A Louisiana Chemical Association lawsuit that threatened to blow a $103 million hole in the state’s $25 billion operating budget was thrown out Monday by a Baton Rouge state judge.
The suit challenged the constitutionality of House Concurrent Resolution 8, a recently approved measure that temporarily suspended 1 penny of the 4-cent sales tax exemption on the purchase of power by businesses such as chemical plants.
The tax exemption rollback is projected to generate $103 million in revenue for the cash-starved state.
The LCA claimed in its suit that the measure was improperly passed because it did not win backing from two-thirds of state lawmakers, but House Speaker Chuck Kleckley, R-Lake Charles, has said the rollback did not require such a vote.
District Judge Mike Caldwell ruled following a hearing Monday that HCR 8 was properly adopted and thus constitutional. He dismissed the suit. The judge said the tax exemption rollback was subject to the same voting requirement as the tax exemption itself.
“My bosses are going to be extremely pleased,” House Clerk Alfred “Butch” Speer, who represented the Legislature at the hearing, said of the judge’s reaffirmation of the legislative authority used to suspend part of the tax exemption.
LCA attorney Linda Akchin declined comment outside the courtroom on the association’s next move.
Other companies also have filed challenges to the measure, including the Entergy utilities. Those are pending with other judges.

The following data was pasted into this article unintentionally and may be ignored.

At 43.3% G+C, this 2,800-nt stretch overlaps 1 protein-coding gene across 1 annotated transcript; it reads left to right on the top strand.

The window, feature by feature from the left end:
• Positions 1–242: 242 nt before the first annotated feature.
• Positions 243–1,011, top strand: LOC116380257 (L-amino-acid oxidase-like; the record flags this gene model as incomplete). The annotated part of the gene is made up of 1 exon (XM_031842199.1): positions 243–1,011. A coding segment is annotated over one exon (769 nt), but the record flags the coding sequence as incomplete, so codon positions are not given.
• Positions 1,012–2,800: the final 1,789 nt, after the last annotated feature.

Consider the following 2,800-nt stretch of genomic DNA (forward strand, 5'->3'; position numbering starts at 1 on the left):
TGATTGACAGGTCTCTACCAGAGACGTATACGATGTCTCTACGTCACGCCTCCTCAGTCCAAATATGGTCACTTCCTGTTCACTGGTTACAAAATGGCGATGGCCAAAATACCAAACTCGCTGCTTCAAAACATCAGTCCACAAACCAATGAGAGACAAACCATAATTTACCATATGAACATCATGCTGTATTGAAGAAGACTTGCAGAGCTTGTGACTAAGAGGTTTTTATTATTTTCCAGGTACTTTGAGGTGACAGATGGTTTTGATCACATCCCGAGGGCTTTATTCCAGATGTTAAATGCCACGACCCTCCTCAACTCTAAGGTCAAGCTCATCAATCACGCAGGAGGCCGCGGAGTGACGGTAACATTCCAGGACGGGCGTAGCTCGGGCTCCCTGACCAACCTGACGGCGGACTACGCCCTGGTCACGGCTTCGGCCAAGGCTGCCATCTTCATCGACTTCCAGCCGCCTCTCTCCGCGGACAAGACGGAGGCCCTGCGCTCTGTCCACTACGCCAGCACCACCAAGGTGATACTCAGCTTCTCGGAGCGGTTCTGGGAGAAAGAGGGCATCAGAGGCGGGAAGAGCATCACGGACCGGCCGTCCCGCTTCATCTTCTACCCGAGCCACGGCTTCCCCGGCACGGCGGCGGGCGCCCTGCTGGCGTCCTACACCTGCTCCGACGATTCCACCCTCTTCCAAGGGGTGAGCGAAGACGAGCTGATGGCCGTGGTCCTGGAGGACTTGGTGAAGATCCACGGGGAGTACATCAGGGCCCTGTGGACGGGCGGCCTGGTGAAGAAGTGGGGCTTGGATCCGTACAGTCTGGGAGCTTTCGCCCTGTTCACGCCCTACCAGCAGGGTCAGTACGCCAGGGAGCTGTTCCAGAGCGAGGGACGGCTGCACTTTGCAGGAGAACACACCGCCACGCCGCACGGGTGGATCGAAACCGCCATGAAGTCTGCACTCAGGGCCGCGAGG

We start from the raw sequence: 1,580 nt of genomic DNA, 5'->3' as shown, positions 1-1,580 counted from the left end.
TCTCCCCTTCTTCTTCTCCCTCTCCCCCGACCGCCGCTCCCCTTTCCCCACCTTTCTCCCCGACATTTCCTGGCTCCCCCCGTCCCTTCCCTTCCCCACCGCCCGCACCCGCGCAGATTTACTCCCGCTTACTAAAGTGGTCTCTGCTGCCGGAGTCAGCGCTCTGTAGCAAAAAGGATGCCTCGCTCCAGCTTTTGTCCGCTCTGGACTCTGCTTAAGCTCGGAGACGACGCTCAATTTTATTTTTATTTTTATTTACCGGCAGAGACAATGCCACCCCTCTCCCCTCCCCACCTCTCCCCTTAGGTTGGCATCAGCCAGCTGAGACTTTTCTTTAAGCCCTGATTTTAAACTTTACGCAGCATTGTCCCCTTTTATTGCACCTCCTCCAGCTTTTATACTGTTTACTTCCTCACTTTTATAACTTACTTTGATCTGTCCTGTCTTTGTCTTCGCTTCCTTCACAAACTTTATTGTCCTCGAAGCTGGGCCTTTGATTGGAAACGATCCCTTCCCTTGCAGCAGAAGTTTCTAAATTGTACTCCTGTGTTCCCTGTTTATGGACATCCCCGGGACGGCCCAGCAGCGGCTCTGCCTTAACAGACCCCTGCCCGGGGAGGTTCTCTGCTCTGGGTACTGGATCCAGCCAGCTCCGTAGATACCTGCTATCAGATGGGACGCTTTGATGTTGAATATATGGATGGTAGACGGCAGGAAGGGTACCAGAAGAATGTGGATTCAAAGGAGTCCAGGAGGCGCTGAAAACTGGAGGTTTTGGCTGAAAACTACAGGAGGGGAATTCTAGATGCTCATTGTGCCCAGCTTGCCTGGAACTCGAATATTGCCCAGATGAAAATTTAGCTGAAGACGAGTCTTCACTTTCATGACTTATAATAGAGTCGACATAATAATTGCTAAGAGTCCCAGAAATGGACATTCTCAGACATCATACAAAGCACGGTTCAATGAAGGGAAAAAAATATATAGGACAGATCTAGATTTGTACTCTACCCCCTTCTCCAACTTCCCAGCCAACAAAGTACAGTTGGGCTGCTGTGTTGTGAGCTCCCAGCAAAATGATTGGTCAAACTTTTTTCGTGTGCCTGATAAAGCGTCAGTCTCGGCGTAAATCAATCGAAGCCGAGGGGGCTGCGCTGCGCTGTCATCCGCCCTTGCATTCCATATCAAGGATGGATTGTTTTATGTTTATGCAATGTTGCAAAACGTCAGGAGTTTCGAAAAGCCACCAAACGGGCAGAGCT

Akchin argued during the hearing before Caldwell that HCR 8 should have been submitted to state lawmakers as a bill because its purpose is to raise revenue, which she said is tantamount to imposing a tax. New taxes require a two-thirds vote of lawmakers.
Akchin also argued that the concurrent resolution is a repeal of a tax exemption, something that requires a two-thirds vote.
“A suspension of a tax is a temporary repeal of a tax,” she told Caldwell.
Speer disagreed with both of her arguments.
“This is not the raising of revenue. Yes, it is increasing the state fisc, but this is not the raising of revenue,” he said to the judge.
“This is a suspension of a tax exemption,” Speer added.
Caldwell agreed with Speer, saying there is a “complete difference” between suspension and repeal.
“It is not a taxing law. It is an exemption,” the judge said from the bench.
The Louisiana Department of Revenue also asked Caldwell to dismiss the LCA suit.
The LCA has said it filed the suit to keep the cost of doing business in the state as low as possible for its members. Some of those members paid the tax under protest and were seeking a refund.